Let’s get straight to the point here; Gorillaz’s long-awaited comeback is about as cheery as Eeyore on a raging comedown. Joined by the likes of Arcade Fire and Le Tigre over the last few months, Damon Albarn’s cartoon rabble certainly aren’t the first band to channel music into pointed protest as of late; and one suspects over the next four years, they won’t be the last, either.
’Hallelujah Money’ might rob half of its name from all things holy and heavenly, but mostly, it’s a hellish, dystopian vision of greed let loose. Featuring the baritone vocals of Benjamin Clementine, the melodies wobble about precariously, following uncomfortable patterns, and taking on a distinct whiff of menace. As choral vocals fly urgently out of site, proceedings give way to a sinister story-time. “Don’t worry, my friend,” soothes Clementine, with his irony-levels soaring off the scale. “If this be the end, then so shall it be.”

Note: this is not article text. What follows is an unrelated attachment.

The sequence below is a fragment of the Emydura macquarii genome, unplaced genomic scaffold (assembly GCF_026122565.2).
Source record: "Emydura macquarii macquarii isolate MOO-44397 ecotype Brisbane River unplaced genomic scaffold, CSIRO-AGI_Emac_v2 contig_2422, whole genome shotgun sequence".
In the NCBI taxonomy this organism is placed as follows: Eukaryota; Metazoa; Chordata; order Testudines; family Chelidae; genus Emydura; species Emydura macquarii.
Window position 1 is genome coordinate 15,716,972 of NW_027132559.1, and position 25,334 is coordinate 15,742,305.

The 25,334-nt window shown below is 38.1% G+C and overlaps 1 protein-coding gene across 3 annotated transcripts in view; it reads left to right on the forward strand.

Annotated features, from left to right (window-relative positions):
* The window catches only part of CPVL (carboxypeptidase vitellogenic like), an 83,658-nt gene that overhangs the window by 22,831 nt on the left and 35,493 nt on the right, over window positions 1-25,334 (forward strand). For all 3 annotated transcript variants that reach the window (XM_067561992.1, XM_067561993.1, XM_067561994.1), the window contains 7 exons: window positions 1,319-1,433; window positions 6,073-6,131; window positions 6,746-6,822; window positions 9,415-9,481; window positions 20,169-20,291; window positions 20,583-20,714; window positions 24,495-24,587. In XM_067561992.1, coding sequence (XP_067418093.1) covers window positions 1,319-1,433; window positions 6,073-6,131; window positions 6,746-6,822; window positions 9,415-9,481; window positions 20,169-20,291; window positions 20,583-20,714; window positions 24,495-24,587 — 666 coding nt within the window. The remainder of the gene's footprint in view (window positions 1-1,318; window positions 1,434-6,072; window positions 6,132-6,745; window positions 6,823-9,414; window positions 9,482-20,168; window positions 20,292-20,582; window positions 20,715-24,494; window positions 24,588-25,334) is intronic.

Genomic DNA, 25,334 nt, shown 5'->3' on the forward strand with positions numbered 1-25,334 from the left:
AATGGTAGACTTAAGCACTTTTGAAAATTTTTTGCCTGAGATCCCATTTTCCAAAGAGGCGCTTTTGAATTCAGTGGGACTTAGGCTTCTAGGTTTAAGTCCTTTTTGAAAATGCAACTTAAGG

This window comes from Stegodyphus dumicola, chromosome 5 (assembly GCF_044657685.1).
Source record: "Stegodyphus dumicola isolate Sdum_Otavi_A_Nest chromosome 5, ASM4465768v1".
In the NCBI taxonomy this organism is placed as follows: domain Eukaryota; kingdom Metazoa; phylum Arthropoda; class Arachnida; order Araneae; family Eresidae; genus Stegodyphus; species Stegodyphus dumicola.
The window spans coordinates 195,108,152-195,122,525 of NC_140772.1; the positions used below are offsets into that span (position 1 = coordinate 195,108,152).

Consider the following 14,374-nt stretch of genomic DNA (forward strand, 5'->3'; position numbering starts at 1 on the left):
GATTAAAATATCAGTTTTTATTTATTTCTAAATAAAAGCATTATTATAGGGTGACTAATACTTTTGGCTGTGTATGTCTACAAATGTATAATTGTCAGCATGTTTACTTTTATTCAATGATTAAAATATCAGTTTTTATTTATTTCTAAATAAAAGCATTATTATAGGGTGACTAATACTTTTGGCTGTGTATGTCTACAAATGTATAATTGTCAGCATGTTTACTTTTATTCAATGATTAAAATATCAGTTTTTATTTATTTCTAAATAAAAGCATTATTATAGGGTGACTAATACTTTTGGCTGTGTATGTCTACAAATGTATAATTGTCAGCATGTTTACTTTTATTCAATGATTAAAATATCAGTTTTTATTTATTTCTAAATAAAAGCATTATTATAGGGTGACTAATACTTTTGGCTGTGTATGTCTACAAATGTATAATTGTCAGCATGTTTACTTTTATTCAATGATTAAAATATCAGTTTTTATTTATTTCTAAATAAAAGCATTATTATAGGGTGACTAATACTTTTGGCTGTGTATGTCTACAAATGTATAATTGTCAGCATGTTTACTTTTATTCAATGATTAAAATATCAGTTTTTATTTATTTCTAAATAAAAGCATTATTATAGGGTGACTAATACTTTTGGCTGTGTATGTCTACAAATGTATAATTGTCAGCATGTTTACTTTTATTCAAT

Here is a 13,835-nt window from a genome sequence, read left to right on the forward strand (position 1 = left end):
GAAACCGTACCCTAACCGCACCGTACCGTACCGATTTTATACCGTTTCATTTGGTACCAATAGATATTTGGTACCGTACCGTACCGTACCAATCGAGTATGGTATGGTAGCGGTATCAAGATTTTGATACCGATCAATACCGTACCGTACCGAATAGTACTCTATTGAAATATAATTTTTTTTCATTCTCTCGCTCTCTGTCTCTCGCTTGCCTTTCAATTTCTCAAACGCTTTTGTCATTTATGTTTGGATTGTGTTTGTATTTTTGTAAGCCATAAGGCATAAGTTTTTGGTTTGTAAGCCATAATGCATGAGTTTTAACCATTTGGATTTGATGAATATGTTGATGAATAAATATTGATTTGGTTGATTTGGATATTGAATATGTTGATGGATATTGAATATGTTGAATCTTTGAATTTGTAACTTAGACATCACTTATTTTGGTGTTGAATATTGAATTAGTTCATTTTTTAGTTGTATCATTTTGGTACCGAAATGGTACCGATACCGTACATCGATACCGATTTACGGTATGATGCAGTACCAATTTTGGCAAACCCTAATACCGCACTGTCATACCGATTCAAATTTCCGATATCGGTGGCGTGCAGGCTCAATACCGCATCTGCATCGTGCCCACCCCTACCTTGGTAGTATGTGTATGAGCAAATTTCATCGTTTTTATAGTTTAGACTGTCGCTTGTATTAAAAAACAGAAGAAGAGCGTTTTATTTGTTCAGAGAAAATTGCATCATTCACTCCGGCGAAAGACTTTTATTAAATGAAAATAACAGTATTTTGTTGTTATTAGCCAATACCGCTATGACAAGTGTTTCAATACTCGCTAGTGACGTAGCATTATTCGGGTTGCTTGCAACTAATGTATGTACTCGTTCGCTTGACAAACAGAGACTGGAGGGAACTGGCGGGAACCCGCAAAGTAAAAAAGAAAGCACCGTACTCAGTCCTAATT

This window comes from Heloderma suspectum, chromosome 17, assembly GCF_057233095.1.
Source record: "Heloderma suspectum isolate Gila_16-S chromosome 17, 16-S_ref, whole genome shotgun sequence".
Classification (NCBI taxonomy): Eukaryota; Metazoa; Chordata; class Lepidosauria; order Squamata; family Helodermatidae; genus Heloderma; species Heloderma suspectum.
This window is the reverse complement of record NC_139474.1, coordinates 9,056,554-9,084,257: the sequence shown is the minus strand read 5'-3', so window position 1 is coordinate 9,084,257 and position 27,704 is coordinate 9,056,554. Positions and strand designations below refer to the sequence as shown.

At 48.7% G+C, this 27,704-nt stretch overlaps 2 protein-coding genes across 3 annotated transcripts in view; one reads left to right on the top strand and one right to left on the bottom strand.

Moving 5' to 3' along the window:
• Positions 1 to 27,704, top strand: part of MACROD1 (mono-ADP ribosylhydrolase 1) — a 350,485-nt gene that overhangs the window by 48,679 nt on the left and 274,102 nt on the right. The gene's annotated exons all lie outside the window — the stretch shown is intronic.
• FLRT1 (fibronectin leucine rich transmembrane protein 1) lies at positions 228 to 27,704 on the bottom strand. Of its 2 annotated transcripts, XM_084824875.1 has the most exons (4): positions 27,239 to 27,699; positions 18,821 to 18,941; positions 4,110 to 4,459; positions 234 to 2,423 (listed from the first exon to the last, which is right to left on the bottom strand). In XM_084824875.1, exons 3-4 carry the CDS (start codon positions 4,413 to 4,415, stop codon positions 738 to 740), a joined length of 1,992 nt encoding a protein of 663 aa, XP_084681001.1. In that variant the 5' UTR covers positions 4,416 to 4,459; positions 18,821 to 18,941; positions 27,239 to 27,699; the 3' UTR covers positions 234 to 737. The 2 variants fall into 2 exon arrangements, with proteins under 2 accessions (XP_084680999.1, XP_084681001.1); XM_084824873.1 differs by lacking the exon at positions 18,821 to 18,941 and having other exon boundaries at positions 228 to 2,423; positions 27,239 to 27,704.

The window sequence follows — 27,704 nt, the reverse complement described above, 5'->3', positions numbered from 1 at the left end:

A wonky, distorted, and throughly uncomfortable slab of gospel mangled through a mill of steel teeth, ‘Hallelujah Money’ is hardly easy to digest. Then again, it sets the tone for 2017.